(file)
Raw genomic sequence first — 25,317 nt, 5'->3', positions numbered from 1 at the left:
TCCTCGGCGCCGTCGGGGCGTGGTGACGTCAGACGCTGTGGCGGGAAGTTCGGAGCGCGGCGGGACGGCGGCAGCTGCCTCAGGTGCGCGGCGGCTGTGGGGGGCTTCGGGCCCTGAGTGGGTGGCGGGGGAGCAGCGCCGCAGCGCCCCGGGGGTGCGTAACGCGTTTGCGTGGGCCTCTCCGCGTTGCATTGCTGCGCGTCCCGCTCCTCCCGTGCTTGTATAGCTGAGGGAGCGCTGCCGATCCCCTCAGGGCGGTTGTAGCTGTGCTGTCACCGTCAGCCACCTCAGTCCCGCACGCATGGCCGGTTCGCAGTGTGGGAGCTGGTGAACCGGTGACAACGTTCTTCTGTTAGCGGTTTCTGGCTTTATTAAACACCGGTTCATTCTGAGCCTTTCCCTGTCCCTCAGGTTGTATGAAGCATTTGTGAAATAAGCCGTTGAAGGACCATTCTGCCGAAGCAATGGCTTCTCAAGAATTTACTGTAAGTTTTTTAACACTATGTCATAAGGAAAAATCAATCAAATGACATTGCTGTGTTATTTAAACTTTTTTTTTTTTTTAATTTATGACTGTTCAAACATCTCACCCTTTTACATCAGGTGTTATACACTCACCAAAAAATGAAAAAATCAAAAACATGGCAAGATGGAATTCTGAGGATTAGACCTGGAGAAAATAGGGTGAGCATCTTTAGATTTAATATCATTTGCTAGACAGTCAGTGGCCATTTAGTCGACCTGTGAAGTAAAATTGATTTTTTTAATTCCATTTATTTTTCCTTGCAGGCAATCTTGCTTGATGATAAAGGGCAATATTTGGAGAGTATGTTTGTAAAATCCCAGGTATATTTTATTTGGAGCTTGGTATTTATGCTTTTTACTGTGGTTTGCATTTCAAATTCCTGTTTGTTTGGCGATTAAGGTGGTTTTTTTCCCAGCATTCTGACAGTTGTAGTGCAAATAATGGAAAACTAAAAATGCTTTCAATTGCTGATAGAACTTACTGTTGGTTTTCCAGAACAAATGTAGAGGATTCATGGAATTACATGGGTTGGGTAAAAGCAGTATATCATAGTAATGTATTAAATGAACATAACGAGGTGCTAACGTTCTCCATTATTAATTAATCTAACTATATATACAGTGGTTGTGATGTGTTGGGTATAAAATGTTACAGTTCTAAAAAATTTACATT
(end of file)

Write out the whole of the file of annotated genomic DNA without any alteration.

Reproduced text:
Raw genomic sequence first — 25,317 nt, 5'->3', positions numbered from 1 at the left:
TCCTCGGCGCCGTCGGGGCGTGGTGACGTCAGACGCTGTGGCGGGAAGTTCGGAGCGCGGCGGGACGGCGGCAGCTGCCTCAGGTGCGCGGCGGCTGTGGGGGGCTTCGGGCCCTGAGTGGGTGGCGGGGGAGCAGCGCCGCAGCGCCCCGGGGGTGCGTAACGCGTTTGCGTGGGCCTCTCCGCGTTGCATTGCTGCGCGTCCCGCTCCTCCCGTGCTTGTATAGCTGAGGGAGCGCTGCCGATCCCCTCAGGGCGGTTGTAGCTGTGCTGTCACCGTCAGCCACCTCAGTCCCGCACGCATGGCCGGTTCGCAGTGTGGGAGCTGGTGAACCGGTGACAACGTTCTTCTGTTAGCGGTTTCTGGCTTTATTAAACACCGGTTCATTCTGAGCCTTTCCCTGTCCCTCAGGTTGTATGAAGCATTTGTGAAATAAGCCGTTGAAGGACCATTCTGCCGAAGCAATGGCTTCTCAAGAATTTACTGTAAGTTTTTTAACACTATGTCATAAGGAAAAATCAATCAAATGACATTGCTGTGTTATTTAAACTTTTTTTTTTTTTTAATTTATGACTGTTCAAACATCTCACCCTTTTACATCAGGTGTTATACACTCACCAAAAAATGAAAAAATCAAAAACATGGCAAGATGGAATTCTGAGGATTAGACCTGGAGAAAATAGGGTGAGCATCTTTAGATTTAATATCATTTGCTAGACAGTCAGTGGCCATTTAGTCGACCTGTGAAGTAAAATTGATTTTTTTAATTCCATTTATTTTTCCTTGCAGGCAATCTTGCTTGATGATAAAGGGCAATATTTGGAGAGTATGTTTGTAAAATCCCAGGTATATTTTATTTGGAGCTTGGTATTTATGCTTTTTACTGTGGTTTGCATTTCAAATTCCTGTTTGTTTGGCGATTAAGGTGGTTTTTTTCCCAGCATTCTGACAGTTGTAGTGCAAATAATGGAAAACTAAAAATGCTTTCAATTGCTGATAGAACTTACTGTTGGTTTTCCAGAACAAATGTAGAGGATTCATGGAATTACATGGGTTGGGTAAAAGCAGTATATCATAGTAATGTATTAAATGAACATAACGAGGTGCTAACGTTCTCCATTATTAATTAATCTAACTATATATACAGTGGTTGTGATGTGTTGGGTATAAAATGTTACAGTTCTAAAAAATTTACATT